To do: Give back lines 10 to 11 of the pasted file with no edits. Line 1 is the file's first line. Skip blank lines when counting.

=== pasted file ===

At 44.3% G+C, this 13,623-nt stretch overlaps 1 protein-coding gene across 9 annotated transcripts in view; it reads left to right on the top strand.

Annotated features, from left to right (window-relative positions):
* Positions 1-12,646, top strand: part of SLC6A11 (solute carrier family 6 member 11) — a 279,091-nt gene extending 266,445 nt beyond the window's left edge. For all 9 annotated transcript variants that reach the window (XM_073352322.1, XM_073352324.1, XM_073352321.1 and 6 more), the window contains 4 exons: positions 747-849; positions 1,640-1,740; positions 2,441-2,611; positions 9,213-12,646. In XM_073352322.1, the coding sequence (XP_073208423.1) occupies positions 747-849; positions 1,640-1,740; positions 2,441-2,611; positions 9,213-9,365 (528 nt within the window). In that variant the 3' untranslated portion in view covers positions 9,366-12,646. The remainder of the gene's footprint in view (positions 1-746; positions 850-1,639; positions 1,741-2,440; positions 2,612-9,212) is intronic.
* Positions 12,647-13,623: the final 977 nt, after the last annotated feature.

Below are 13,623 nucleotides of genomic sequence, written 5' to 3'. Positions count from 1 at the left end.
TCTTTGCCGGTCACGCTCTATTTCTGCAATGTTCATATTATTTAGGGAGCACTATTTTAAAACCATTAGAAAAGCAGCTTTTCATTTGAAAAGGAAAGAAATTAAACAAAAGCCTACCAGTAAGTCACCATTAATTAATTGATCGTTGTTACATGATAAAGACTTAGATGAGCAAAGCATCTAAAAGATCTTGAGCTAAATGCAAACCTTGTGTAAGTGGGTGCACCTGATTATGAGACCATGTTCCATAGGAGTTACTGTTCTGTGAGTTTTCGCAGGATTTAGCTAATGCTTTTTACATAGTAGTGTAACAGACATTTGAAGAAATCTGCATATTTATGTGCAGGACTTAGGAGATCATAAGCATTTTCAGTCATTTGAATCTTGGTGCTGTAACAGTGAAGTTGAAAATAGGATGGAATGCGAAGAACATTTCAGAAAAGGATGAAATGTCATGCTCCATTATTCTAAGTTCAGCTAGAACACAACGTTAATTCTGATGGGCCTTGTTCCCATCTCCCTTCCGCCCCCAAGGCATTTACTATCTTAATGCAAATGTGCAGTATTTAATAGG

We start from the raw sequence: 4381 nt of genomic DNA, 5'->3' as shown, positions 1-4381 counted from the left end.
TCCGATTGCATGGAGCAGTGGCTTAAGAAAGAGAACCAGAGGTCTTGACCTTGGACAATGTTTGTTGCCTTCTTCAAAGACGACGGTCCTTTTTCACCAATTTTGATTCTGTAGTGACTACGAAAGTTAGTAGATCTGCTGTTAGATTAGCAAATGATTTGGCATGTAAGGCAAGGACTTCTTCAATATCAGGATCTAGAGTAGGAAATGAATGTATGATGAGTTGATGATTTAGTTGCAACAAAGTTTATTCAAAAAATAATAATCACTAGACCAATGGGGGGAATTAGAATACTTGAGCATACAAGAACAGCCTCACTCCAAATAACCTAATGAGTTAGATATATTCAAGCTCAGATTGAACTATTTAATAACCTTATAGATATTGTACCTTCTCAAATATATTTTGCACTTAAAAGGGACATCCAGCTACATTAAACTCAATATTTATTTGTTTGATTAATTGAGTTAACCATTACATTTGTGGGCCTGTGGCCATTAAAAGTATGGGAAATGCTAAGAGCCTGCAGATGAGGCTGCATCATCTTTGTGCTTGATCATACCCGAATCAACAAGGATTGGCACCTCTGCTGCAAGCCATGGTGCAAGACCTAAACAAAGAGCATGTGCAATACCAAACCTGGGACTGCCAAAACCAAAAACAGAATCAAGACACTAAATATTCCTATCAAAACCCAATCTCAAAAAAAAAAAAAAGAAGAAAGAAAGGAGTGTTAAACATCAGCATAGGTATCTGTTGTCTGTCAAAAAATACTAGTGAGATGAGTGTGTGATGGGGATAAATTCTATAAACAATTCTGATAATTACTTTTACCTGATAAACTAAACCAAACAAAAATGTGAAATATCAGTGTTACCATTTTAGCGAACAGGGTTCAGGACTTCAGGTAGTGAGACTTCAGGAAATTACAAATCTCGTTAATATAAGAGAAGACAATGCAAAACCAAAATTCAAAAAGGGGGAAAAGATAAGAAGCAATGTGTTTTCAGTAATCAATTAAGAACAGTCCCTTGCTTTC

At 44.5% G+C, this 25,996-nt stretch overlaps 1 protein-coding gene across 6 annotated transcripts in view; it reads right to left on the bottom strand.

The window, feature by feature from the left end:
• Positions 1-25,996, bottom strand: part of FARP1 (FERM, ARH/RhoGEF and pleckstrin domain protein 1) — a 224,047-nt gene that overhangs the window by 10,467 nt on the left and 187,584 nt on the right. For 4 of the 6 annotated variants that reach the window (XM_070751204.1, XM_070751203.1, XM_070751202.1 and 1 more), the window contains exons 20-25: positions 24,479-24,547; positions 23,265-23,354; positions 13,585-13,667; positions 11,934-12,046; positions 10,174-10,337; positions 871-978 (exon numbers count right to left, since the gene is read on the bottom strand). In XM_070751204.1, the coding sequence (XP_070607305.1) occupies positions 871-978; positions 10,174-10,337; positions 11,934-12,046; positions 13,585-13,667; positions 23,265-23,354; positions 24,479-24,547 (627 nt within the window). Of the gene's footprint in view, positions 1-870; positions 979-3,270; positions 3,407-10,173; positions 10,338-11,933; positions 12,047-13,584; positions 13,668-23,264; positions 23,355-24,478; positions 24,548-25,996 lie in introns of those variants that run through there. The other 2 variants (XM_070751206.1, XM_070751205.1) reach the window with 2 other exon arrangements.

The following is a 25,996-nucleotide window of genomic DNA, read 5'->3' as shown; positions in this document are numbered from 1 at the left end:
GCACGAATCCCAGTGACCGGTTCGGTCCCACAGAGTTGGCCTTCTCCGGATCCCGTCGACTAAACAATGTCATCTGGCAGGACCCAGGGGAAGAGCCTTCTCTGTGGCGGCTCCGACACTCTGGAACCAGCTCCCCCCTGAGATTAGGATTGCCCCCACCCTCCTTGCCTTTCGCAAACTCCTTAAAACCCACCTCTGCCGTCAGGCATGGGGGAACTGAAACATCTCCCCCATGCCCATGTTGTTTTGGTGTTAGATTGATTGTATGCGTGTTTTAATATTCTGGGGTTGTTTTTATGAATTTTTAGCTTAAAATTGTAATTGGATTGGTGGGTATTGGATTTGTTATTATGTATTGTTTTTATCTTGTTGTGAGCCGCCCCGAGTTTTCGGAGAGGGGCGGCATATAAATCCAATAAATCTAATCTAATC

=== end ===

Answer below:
The window, feature by feature from the left end:
• Positions 1-25,996, bottom strand: part of FARP1 (FERM, ARH/RhoGEF and pleckstrin domain protein 1) — a 224,047-nt gene that overhangs the window by 10,467 nt on the left and 187,584 nt on the right. For 4 of the 6 annotated variants that reach the window (XM_070751204.1, XM_070751203.1, XM_070751202.1 and 1 more), the window contains exons 20-25: positions 24,479-24,547; positions 23,265-23,354; positions 13,585-13,667; positions 11,934-12,046; positions 10,174-10,337; positions 871-978 (exon numbers count right to left, since the gene is read on the bottom strand). In XM_070751204.1, the coding sequence (XP_070607305.1) occupies positions 871-978; positions 10,174-10,337; positions 11,934-12,046; positions 13,585-13,667; positions 23,265-23,354; positions 24,479-24,547 (627 nt within the window). Of the gene's footprint in view, positions 1-870; positions 979-3,270; positions 3,407-10,173; positions 10,338-11,933; positions 12,047-13,584; positions 13,668-23,264; positions 23,355-24,478; positions 24,548-25,996 lie in introns of those variants that run through there. The other 2 variants (XM_070751206.1, XM_070751205.1) reach the window with 2 other exon arrangements.